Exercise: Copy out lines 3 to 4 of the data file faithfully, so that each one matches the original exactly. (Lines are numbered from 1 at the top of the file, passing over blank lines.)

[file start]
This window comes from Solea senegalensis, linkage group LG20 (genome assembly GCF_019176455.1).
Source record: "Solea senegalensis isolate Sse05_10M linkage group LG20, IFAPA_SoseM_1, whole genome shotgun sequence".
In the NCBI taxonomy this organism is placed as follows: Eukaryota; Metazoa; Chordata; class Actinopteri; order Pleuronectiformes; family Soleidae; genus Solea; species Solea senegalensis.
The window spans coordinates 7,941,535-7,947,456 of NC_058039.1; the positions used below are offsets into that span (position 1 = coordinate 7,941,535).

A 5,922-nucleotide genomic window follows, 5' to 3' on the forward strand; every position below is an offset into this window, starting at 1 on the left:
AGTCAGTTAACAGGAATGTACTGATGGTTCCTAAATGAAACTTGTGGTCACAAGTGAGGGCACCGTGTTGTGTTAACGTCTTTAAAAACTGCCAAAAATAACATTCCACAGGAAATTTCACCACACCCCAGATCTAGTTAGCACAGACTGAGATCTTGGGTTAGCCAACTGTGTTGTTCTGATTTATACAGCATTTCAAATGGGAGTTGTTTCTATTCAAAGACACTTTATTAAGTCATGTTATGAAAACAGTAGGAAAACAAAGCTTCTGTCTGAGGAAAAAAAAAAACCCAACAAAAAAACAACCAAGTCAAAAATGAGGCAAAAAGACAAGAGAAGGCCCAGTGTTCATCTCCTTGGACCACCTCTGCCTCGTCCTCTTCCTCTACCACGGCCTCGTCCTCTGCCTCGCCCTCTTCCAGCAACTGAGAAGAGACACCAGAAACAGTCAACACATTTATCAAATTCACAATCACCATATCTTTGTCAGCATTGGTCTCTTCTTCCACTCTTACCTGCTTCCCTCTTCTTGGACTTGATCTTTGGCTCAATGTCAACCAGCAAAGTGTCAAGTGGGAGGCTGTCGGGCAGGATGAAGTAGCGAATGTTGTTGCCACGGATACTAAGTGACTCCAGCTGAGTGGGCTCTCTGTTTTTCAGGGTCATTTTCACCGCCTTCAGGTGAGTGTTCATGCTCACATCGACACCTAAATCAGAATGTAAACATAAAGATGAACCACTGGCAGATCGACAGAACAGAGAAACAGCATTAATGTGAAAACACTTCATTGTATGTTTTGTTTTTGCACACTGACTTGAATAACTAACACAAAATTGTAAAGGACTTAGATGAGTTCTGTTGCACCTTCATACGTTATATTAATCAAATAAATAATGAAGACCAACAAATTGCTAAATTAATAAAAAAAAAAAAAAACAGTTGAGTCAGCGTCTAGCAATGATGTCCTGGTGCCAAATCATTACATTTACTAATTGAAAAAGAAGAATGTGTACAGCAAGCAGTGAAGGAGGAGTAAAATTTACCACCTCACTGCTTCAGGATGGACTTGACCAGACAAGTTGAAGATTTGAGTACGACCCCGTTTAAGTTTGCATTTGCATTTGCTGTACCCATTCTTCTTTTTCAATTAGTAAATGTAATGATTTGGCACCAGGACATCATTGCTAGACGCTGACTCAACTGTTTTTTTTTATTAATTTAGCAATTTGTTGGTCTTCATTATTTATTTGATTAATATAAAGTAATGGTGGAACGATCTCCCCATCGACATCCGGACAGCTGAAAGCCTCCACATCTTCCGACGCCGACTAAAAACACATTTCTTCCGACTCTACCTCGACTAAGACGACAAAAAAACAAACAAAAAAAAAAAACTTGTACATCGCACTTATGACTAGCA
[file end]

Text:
In the NCBI taxonomy this organism is placed as follows: Eukaryota; Metazoa; Chordata; class Actinopteri; order Pleuronectiformes; family Soleidae; genus Solea; species Solea senegalensis.
The window spans coordinates 7,941,535-7,947,456 of NC_058039.1; the positions used below are offsets into that span (position 1 = coordinate 7,941,535).